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ICC Railroad Valuation Records

The valuation records created by the Interstate Commerce Commission (ICC) provide detailed documentation pertaining to the railroads of the United States from their beginning until the 1960's. Most of these valuation records were created during the period 1915 to 1920 by ICC and railroad employees who undertook a massive project to inventory almost every aspect of the existing railroad system in the United States.

The valuation records in the custody of the National Archives are part of Record Group 134, Records of the Interstate Commerce Commission. These records total approximately 11,000 cubic feet and are divided into two general subdivisions: the basic valuation records and the period updates. The basic valuation records will allow a researcher to obtain for the period 1915-20 information about the railroad facilities existing at a particular location, the land owned by a railroad and how it was acquired, the land adjacent to railroad property, and the financial history of the railroad from its earliest operations to the date of basic valuation. Periodic updating records allow a researcher to follow changes in facilities from the date of basic valuation and changes in the financial condition of the railroad corporation to the 1960's. In addition, the records will allow a researcher to determine the specific rolling stock held by a railroad for the period from basic valuation to the 1960's.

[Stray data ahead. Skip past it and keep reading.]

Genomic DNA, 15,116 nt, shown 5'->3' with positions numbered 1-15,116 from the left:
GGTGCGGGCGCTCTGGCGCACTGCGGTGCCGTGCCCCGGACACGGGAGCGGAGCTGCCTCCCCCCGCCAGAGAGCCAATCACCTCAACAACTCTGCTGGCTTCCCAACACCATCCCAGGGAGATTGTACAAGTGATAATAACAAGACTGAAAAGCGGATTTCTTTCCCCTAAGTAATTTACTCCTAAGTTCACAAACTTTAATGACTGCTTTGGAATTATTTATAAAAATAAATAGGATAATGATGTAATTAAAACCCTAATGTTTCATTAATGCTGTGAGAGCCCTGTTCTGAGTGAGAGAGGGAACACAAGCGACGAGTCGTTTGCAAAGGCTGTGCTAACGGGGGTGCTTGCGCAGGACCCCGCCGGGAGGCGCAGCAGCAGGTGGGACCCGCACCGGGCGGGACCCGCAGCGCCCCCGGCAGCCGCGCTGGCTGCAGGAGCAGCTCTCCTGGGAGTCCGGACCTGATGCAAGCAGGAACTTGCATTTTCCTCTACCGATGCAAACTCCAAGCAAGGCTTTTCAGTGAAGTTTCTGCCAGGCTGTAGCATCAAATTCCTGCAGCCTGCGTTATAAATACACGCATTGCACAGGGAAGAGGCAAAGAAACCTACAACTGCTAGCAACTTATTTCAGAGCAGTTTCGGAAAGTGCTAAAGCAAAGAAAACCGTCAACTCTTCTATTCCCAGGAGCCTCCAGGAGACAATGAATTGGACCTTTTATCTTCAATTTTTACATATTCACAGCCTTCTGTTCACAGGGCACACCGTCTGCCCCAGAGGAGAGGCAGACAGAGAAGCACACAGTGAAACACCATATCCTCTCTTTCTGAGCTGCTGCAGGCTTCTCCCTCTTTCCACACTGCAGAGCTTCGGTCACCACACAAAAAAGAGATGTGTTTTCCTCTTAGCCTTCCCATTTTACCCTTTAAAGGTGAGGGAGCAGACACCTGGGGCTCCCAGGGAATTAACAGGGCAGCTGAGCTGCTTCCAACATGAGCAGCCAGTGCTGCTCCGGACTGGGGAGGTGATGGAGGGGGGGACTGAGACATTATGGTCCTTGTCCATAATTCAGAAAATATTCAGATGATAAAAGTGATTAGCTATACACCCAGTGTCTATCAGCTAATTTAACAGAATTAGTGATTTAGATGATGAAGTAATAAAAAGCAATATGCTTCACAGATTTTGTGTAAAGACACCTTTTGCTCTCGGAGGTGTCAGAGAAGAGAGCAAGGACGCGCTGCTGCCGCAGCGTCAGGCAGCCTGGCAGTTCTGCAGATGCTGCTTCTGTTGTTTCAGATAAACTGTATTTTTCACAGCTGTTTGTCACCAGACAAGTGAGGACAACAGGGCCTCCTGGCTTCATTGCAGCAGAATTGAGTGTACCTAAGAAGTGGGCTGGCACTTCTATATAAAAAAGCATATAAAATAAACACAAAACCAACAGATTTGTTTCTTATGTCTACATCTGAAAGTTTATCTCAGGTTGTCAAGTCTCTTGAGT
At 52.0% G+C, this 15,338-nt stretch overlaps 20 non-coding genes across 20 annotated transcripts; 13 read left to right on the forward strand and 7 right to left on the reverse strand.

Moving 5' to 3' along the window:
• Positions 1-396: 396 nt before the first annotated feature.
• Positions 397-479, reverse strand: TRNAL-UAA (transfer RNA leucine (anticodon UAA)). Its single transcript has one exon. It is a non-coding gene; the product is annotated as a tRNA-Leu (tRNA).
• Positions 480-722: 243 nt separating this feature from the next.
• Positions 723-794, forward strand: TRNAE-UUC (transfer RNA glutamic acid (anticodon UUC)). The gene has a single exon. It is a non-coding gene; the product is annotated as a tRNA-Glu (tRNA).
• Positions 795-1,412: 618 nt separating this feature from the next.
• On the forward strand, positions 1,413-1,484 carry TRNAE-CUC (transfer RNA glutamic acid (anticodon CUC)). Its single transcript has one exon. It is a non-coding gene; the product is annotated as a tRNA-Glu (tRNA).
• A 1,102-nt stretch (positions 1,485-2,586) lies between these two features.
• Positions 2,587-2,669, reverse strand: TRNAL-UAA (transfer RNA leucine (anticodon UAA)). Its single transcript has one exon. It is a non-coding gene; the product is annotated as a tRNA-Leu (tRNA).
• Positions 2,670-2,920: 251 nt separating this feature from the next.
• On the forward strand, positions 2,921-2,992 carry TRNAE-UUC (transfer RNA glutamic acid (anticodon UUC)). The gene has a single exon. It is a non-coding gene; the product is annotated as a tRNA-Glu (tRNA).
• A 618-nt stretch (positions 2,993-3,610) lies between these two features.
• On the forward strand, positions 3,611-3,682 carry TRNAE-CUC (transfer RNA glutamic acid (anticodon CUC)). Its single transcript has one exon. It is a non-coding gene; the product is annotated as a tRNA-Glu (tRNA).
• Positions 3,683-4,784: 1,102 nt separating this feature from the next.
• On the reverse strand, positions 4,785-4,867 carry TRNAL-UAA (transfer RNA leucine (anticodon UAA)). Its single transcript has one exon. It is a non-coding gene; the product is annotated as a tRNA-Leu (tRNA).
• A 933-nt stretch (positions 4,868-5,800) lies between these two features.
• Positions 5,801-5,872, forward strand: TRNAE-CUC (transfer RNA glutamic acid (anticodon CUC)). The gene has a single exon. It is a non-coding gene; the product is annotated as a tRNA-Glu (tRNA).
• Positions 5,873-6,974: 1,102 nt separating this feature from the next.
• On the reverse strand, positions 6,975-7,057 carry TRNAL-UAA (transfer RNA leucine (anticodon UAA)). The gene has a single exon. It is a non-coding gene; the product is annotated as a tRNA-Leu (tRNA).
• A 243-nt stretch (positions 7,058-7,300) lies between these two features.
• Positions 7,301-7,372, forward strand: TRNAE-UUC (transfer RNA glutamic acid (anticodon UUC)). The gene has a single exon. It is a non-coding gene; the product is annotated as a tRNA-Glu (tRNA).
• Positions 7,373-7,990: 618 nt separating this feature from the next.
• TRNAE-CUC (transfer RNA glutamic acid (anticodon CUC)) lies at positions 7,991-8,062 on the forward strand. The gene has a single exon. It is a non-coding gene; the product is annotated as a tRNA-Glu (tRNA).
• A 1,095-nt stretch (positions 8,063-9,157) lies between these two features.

Such information, however, is not contained in any single type of record. The general subject categories of the records are land, engineering, and accounting reports and supporting documentation. The following is a brief description of the types of valuation records in the custody of the National Archives:

  • Engineering Field Notes: Notes concerning grading, ballast, ties, track, and all railroad structures. The three main types of notes are the chaining notes, the bridge and building notes, and inventories of furnishings. The chaining notes detail every mile of railroad. These notes provide detailed descriptions of the railroad right-of-way, giving to the nearest foot the location of crossings, culverts, bridges, and the intersection of railroad track. The bridge and building notes, if they are of high quality, contain detailed descriptions of structures and are frequently supplemented by photographs and/or blueprints.

    See an example of Engineering Field Notes records in the National Archives Catalog: Balltimore & Ohio Railroad, Camden Station and Warehouse, Baltimore, Maryland. National Archives Identifier 302042

  • Equipment and Machinery Schedules: Schedules were submitted by railroads as inventories of their holdings of various types of equipment, including steam locomotives and rolling stock. Schedules exist for some smaller railroads mostly in the southeastern USA. A list of schedules is available.
  • Final Engineering Report: Reports summarize the information in the engineering field notes concerning the fixed property of railroads and rolling stock. The final engineering reports are maintained with the Valuation Dockets and also separately.
  • Detailed Land Maps: Almost all of the maps are 25" by 54" and cover either one half mile, a mile, two miles, three miles, or four miles of track. They contain many engineering details such as the layout of track and the locations of buildings and bridges.
  • Land Acquisition Forms: Forms detailing the acquisition of each parcel of land the railroad is using for common-carrier purposes that is part of the right-of-way covered by the map as well as some parcels not being used for that purpose. Equipment and Machinery Schedules are sometimes included with these forms.